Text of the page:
The Intercept’s Sam Biddle asked nine tech companies if they would help authorities create a national registry of known muslims—one of president-elect Donald Trump’s campaign suggestions. Only Twitter would go on the record to state that it would not co-operate with such a list.
Twitter: “No,” and a link to this blog post, which states as company policy a prohibition against the use, by outside developers, of “Twitter data for surveillance purposes. Period.” which states as company policy a prohibition against the use, by outside developers, of “Twitter data for surveillance purposes. Period.”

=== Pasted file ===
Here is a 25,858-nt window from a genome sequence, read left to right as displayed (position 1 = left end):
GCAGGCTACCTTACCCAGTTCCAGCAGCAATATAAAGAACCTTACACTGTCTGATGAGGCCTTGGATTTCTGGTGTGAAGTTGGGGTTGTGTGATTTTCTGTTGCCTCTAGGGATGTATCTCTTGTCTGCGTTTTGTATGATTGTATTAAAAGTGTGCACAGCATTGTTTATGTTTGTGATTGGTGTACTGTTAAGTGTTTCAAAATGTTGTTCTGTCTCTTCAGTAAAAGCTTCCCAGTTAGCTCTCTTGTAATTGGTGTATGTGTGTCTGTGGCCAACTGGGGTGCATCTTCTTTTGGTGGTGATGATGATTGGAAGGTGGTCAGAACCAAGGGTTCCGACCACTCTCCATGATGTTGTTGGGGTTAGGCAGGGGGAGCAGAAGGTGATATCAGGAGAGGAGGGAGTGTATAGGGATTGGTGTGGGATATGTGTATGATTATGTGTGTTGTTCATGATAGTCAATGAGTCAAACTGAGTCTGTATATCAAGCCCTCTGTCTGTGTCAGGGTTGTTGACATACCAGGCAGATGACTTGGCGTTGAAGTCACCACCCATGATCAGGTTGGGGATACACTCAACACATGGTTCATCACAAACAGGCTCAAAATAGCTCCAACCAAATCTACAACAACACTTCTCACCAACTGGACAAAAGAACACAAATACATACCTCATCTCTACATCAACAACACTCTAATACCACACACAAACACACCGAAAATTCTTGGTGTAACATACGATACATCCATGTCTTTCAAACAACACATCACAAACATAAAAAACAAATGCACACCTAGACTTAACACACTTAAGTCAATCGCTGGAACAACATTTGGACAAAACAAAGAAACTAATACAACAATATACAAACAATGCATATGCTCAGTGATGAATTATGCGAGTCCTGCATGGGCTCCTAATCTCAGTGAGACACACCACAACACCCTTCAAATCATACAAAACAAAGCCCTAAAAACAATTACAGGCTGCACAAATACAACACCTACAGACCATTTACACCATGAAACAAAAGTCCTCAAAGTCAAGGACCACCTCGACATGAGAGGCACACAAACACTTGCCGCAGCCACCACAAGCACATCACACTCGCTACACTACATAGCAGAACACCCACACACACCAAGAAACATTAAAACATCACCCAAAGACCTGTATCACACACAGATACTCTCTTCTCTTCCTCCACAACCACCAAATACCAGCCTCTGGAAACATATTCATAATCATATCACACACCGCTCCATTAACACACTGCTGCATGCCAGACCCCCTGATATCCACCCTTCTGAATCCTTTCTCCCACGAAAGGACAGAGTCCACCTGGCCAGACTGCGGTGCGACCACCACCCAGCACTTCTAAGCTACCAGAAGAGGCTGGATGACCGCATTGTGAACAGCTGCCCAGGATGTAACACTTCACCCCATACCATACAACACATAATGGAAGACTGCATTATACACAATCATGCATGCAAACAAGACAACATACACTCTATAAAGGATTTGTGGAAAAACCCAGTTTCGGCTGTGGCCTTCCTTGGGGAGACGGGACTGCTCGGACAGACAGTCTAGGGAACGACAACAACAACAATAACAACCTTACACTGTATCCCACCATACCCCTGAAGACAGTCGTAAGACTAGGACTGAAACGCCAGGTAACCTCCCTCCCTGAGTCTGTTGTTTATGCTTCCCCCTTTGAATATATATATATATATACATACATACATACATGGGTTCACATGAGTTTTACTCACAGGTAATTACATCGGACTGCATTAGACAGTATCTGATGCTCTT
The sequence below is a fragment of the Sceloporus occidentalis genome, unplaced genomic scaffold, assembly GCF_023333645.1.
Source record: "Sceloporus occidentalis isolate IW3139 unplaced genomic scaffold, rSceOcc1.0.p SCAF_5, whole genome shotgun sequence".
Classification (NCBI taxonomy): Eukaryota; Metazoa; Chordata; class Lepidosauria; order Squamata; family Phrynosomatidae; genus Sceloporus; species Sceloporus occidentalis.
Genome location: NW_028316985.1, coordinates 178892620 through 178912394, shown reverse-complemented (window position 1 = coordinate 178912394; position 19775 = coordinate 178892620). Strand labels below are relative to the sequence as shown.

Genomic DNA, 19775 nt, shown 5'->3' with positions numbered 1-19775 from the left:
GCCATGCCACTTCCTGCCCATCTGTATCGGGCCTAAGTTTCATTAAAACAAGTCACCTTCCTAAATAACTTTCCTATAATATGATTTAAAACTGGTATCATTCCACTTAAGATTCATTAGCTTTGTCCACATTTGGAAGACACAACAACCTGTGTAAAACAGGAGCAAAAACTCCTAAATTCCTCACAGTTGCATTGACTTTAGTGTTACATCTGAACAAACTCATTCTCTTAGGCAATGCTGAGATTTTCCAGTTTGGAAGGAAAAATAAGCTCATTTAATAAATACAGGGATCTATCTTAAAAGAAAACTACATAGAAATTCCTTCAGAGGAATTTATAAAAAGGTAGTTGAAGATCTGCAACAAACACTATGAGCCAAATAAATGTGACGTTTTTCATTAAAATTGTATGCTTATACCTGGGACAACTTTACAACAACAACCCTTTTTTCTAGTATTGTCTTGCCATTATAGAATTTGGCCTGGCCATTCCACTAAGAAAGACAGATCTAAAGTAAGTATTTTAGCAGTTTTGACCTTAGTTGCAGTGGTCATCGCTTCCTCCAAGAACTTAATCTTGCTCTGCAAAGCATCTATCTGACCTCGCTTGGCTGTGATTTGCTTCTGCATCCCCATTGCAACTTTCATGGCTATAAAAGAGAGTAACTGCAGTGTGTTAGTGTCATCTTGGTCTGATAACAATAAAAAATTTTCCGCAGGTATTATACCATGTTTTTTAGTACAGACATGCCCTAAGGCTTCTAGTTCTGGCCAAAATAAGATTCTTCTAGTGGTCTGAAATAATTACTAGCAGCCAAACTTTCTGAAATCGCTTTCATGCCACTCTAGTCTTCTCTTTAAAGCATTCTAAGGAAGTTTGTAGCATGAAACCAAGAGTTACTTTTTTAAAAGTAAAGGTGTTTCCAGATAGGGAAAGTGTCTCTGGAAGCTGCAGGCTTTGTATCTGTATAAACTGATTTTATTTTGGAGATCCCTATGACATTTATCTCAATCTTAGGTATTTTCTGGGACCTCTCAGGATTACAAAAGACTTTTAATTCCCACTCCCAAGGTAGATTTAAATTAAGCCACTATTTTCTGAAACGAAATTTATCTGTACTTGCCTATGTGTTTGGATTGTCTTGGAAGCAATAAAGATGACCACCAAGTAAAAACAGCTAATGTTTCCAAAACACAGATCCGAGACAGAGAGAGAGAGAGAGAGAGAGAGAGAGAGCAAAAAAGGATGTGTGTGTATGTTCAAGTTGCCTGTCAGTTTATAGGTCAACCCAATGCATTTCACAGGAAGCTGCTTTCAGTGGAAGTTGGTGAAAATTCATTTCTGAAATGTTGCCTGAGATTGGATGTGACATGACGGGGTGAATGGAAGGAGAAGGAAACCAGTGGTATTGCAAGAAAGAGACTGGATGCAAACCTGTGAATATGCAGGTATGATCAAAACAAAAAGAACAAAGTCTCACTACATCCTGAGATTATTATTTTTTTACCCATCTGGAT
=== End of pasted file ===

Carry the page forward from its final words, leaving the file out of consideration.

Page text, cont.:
Bravo. It takes courage and planning for publicly-traded businesses to take a hostile stand on hot potatoes like this, and Twitter bothered. Compare to IBM, whose CEO wrote Trump a slobbering mash note promising the services of her company.
Seven of the other companies didn’t respond at all. Microsoft responded with "We’re not going to talk about hypotheticals at this point."